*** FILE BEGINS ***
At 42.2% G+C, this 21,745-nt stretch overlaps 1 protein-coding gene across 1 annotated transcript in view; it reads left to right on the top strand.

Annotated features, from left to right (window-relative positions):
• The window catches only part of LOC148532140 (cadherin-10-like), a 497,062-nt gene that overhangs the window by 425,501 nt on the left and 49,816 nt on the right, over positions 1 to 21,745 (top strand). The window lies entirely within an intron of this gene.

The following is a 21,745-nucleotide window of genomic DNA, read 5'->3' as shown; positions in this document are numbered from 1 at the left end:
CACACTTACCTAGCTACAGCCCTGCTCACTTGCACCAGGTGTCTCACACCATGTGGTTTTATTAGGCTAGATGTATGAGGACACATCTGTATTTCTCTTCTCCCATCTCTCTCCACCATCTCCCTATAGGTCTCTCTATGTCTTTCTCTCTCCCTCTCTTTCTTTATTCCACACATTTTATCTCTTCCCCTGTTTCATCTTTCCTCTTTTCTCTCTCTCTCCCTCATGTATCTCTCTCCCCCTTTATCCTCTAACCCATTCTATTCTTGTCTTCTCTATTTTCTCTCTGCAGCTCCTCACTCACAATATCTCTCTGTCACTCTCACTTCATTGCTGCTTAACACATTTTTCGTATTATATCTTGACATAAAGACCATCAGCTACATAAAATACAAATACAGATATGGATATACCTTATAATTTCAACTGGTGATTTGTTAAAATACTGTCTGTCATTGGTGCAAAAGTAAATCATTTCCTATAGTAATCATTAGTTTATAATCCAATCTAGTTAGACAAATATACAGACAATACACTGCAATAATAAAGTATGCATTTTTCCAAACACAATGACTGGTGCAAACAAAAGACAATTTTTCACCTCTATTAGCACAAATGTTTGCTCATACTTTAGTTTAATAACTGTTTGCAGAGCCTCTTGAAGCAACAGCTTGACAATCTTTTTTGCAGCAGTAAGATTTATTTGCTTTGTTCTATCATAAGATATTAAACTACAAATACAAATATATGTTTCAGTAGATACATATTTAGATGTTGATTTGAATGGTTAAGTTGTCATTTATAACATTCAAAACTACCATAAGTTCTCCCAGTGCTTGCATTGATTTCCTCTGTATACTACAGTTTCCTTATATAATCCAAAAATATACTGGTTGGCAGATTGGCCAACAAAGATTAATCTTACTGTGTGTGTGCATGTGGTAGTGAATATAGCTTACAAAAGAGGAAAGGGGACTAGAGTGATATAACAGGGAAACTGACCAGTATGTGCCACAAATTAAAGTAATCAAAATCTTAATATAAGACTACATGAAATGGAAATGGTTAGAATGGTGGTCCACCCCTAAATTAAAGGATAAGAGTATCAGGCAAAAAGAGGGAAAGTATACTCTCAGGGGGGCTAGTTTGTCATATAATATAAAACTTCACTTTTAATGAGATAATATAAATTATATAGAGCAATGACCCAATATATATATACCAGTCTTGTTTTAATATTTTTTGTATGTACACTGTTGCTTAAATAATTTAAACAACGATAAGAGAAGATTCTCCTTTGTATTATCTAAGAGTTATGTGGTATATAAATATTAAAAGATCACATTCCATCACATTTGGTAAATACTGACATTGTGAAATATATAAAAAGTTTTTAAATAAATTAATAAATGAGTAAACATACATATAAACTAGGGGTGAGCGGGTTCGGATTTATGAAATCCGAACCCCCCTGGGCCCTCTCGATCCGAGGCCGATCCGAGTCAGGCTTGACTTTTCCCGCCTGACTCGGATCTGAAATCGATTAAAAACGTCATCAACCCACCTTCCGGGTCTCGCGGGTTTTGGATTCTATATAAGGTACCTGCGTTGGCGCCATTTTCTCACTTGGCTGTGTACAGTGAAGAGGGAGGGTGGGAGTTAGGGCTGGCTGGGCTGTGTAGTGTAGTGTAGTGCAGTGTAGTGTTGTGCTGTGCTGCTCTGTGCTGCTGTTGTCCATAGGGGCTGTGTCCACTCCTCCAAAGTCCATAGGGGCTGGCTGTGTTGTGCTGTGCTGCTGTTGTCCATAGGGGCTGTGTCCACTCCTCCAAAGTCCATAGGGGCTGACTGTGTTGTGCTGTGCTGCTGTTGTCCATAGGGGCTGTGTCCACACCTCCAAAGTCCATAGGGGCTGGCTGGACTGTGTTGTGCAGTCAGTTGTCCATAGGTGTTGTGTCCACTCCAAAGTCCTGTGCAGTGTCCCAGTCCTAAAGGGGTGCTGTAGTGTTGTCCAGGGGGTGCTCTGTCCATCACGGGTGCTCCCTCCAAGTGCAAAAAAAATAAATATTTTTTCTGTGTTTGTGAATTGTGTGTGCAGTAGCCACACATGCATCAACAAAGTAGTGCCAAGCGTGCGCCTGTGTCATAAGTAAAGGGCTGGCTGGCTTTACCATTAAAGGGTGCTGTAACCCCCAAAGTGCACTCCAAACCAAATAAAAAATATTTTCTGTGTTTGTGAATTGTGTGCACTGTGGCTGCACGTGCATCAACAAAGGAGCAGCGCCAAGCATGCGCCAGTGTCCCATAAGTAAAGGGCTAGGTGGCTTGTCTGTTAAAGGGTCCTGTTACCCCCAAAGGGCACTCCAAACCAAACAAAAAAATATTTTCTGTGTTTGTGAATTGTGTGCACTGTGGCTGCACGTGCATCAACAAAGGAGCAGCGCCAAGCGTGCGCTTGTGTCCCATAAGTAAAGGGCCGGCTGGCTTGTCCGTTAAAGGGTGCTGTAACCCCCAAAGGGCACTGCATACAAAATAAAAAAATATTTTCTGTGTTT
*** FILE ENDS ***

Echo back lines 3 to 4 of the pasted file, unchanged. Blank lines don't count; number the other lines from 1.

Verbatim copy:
• The window catches only part of LOC148532140 (cadherin-10-like), a 497,062-nt gene that overhangs the window by 425,501 nt on the left and 49,816 nt on the right, over positions 1 to 21,745 (top strand). The window lies entirely within an intron of this gene.

The following is a 21,745-nucleotide window of genomic DNA, read 5'->3' as shown; positions in this document are numbered from 1 at the left end: